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In-experienced gardener needs help

Let me start out by saying that I know precious little about gardening. That being said, I am an intern for a non-profit organization that would like to set up a series of potted plants in an empty playground pit we have behind our building.

The goal is that the plants will provide some greenery to the barren landscape, since we frequently host events in our backyard. They will be around a few picnic tables. We're hoping by adding some greenery potential donors will be more impressed, but we do not have much time or money to spend.

We are in Austin, Tx, and are hoping for plants that do well all year long with our seasons.

Because they are in a sand pit, they have to be plants that can stay potted.

I would really appreciate any advice anyone can give! Feel free to make as many suggestions as you would like!

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Super Green Thumb
Posts: 3567
Joined: Sun Jul 06, 2008 7:58 am
Location: Central Sand Hills South Carolina

I know that it gets quite warm in Austin, but am not sure how much rain you get in the summer time. In general potted plants are high maintenance, unless connected to drip irrigation. If the task were mine, I would first do a search of drought resistant plants that do well in the area. Your local agricultural extension should be able to help and certainly a local nursery would be able to toss out some ideas.

I do lots of container planting, and IMO there are three most important considerations. First use a high quality soil mix that has enough perlite, rocks, barks, etc. to give adequate drainage. Make sure that the drainage holes can not get clogged, especially from competing roots. We place our permanent planters on top of three bricks or similar spacer to get them off of the ground. If there is a tree withing a hundred feet, its roots will likely find the rich soil in the container, and will plug the drainage holes as well. Second, make sure that an appropriate watering mechanism/schedule is in place. One day without water on a very hot day can result in the loss of the plant. Third, select an appropriate plant for you climate and for the level of care that you are able to provide.

Good luck with your project!

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Super Green Thumb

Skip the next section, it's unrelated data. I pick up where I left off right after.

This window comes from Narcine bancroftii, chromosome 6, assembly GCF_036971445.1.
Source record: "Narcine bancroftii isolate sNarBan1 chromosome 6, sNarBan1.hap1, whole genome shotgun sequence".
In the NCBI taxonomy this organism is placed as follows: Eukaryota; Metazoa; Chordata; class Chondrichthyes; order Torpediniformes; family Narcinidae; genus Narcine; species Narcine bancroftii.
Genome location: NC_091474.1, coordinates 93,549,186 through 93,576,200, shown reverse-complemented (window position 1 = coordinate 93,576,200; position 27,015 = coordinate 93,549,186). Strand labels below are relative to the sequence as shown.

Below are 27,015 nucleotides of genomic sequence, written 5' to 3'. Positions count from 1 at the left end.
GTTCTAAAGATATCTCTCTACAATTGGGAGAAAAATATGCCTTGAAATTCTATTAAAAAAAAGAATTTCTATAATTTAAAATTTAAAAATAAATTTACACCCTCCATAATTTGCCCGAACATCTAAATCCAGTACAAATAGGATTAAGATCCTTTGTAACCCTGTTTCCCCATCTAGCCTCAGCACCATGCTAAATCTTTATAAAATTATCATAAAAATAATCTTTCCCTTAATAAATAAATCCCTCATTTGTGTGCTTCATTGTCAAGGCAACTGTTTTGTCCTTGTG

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Joined: Sun Feb 15, 2009 6:04 pm
Location: TN/GA 7b

Nice project! Look around for native plants that are adapted to your climate. You have a ton of possibilities:

milkweed, sundrops, coreopsis, perennial salvia/ scarlet sage, penstemon, coneflower, poppy mallow, prairie paintbrush, cardinal feather, mistflower, verbena, scarlet pea/ indigo, blazing star.

They should be easy care once established and if you have a mixture of several, it should cover a pretty long bloom time.

Get the biggest containers you can find. You don't need to spend your money on expensive containers, plastic totes with drain holes drilled work fine as do plastic garbage cans (the large ones like you put out at the curb), cut down and holes drilled. If the containers are not beautiful you can always bury them.

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Joined: Tue Jan 01, 2013 8:32 am
Location: Hawaii, zone 12a 587 ft elev.

Make sure you have a plan for watering and caring for the plants. Potted plants will need frequent watering, almost daily, so make sure you have a water source nearby and a drip system really helps.

Plants grow and they will get bigger over time. Select natives but look for natives that have nice shapes that do not require much pruning. Succulents are good choices because they can take the heat, do not require much water and grow relatively slowly.

Besides watering, potted plants will be totally dependent on you for fertilizer, so make sure they are fed regularly. I use a slow release fertilizer like nutracote type 200. It can be applied once a year. Osmocote is another slow release fertilizer but it releases the fertilizer faster in temps higher than 80 degrees F., so expect that a 6 month slow release osmocote will only effectively last for 3 months.

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